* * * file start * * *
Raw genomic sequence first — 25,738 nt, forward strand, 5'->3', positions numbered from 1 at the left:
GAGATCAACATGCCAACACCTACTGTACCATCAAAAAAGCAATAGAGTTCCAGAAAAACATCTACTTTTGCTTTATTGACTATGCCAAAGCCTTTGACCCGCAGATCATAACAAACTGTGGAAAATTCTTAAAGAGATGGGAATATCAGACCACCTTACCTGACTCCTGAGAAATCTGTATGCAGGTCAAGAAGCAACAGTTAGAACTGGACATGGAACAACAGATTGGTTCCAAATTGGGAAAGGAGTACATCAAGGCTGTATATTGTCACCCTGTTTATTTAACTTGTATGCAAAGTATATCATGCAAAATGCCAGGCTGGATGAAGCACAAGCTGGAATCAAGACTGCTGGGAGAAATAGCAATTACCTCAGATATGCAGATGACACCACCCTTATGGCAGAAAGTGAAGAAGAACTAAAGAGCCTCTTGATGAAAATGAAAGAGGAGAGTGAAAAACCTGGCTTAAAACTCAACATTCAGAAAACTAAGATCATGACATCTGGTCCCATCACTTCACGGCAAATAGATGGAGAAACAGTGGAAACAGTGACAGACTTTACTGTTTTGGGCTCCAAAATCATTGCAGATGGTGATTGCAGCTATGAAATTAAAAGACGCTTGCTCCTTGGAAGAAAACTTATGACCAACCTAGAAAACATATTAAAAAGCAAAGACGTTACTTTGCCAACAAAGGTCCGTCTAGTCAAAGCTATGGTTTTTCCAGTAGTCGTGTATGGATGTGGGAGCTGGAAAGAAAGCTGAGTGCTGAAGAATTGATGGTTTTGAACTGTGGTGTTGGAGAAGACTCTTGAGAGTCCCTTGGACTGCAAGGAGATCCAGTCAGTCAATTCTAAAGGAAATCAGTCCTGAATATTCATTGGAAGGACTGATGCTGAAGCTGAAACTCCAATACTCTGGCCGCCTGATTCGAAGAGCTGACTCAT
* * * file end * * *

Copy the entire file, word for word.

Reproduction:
Raw genomic sequence first — 25,738 nt, forward strand, 5'->3', positions numbered from 1 at the left:
GAGATCAACATGCCAACACCTACTGTACCATCAAAAAAGCAATAGAGTTCCAGAAAAACATCTACTTTTGCTTTATTGACTATGCCAAAGCCTTTGACCCGCAGATCATAACAAACTGTGGAAAATTCTTAAAGAGATGGGAATATCAGACCACCTTACCTGACTCCTGAGAAATCTGTATGCAGGTCAAGAAGCAACAGTTAGAACTGGACATGGAACAACAGATTGGTTCCAAATTGGGAAAGGAGTACATCAAGGCTGTATATTGTCACCCTGTTTATTTAACTTGTATGCAAAGTATATCATGCAAAATGCCAGGCTGGATGAAGCACAAGCTGGAATCAAGACTGCTGGGAGAAATAGCAATTACCTCAGATATGCAGATGACACCACCCTTATGGCAGAAAGTGAAGAAGAACTAAAGAGCCTCTTGATGAAAATGAAAGAGGAGAGTGAAAAACCTGGCTTAAAACTCAACATTCAGAAAACTAAGATCATGACATCTGGTCCCATCACTTCACGGCAAATAGATGGAGAAACAGTGGAAACAGTGACAGACTTTACTGTTTTGGGCTCCAAAATCATTGCAGATGGTGATTGCAGCTATGAAATTAAAAGACGCTTGCTCCTTGGAAGAAAACTTATGACCAACCTAGAAAACATATTAAAAAGCAAAGACGTTACTTTGCCAACAAAGGTCCGTCTAGTCAAAGCTATGGTTTTTCCAGTAGTCGTGTATGGATGTGGGAGCTGGAAAGAAAGCTGAGTGCTGAAGAATTGATGGTTTTGAACTGTGGTGTTGGAGAAGACTCTTGAGAGTCCCTTGGACTGCAAGGAGATCCAGTCAGTCAATTCTAAAGGAAATCAGTCCTGAATATTCATTGGAAGGACTGATGCTGAAGCTGAAACTCCAATACTCTGGCCGCCTGATTCGAAGAGCTGACTCAT